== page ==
The addition of Democrats Cory Booker of New Jersey and Kamala Harris of California to the Senate Judiciary Committee on Tuesday gave the two potential 2020 presidential hopefuls a big platform, but also a spot in the panel’s history.
Booker becomes the first black man to sit on the committee, which oversees civil rights, voting rights, housing discrimination and other Justice Department enforcement efforts that are seen as crucial to African-Americans. Harris, who is biracial, becomes the second black woman to serve on the panel, after Carol Moseley Braun of Illinois, who left the Senate in 1999.
In one move by Democrats, Booker and Harris become the second and third black senators to serve on the committee and its first black members in nearly two decades. It will be the first time two black senators have been on the panel at the same time, and it comes as minority communities express concern at moves by President Donald Trump and his administration, specifically those by Attorney General Jeff Sessions.
To put the Booker and Harris appointments in context, only 10 African-Americans have served in the Senate in history.
“As a new member of the Senate Judiciary Committee — I will make it my mission to stand up to Jeff Sessions & President Trump,” Booker said on Twitter. “And I won’t rest until there is liberty & justice for all.”
Harris, a former attorney general of California, said she was “thrilled” in a Twitter post. “You have my commitment that I will fight for justice on behalf of Californians and all Americans,” Harris said.
Civil rights groups cheered the news. “Previously, only 1 African American had ever served on this body during its 201-year history. This is an important step forward that brings needed diversity to this important Committee,” Kristen Clark, president and executive director of the Lawyers’ Committee for Civil Rights Under Law, wrote on Twitter.
Louisiana Democratic Rep. Cedric L. Richmond, chairman of the Congressional Black Caucus, said Booker and Harris are committed to “21st century criminal justice reform” and bring experience and expertise to the panel that “will be beneficial for all Americans, especially those disproportionately targeted by the criminal justice system.”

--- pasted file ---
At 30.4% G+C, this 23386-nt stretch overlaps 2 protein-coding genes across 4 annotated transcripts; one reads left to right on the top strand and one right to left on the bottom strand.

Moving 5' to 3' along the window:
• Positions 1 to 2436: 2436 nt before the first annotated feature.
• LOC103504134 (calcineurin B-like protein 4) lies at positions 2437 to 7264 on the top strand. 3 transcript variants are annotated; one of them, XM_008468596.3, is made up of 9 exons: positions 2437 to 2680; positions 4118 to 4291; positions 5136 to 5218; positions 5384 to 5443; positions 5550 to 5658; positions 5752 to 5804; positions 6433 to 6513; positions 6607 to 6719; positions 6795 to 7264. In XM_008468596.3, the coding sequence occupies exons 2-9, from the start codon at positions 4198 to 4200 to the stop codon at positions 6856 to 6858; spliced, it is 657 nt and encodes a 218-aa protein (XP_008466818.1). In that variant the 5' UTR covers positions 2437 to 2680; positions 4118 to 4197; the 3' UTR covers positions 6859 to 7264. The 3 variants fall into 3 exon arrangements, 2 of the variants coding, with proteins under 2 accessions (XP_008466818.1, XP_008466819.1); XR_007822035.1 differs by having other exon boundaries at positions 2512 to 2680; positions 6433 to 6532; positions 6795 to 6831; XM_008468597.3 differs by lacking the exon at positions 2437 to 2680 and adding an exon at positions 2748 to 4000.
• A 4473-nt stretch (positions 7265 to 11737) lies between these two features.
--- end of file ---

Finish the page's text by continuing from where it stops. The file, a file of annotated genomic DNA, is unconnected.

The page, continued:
On the committee, Booker and Harris will have oversight of the Justice Department, Sessions, the special counsel probe into connections between Russian operatives and the Trump campaign, and a piece of the lawmaker investigations into the same issue.
They also arrived on a committee with a narrowed majority for Republicans, 11-10. There had been an 11-9 advantage for Republicans, but the election of Alabama Democrat Doug Jones in place of appointed GOP Sen. Luther Strange last month meant a recalculating of all committee ratios.
In January 2017, Booker was one of three black lawmakers who testified forcefully against Sessions, then a Republican senator from Alabama, during his confirmation hearing to be attorney general.
Booker, a lawyer before entering politics, said at the time that he knows “some colleagues aren’t happy I am breaking with Senate tradition” by testifying against a colleague, but he argued then that he stood with his conscience and country over Senate norms.
Sessions “at numerous times in his career … has demonstrated hostility” toward civil rights, Booker said last year. He told reporters after Sessions’ confirmation hearing that it was “a time that whatever the outcome, you can’t be silent.”
Sen. Dianne Feinstein of California, the committee’s top Democrat, is the first woman in that post. She was named to the ranking member slot in November 2016, before the start of the 115th Congress.
(Article written by Todd Ruger)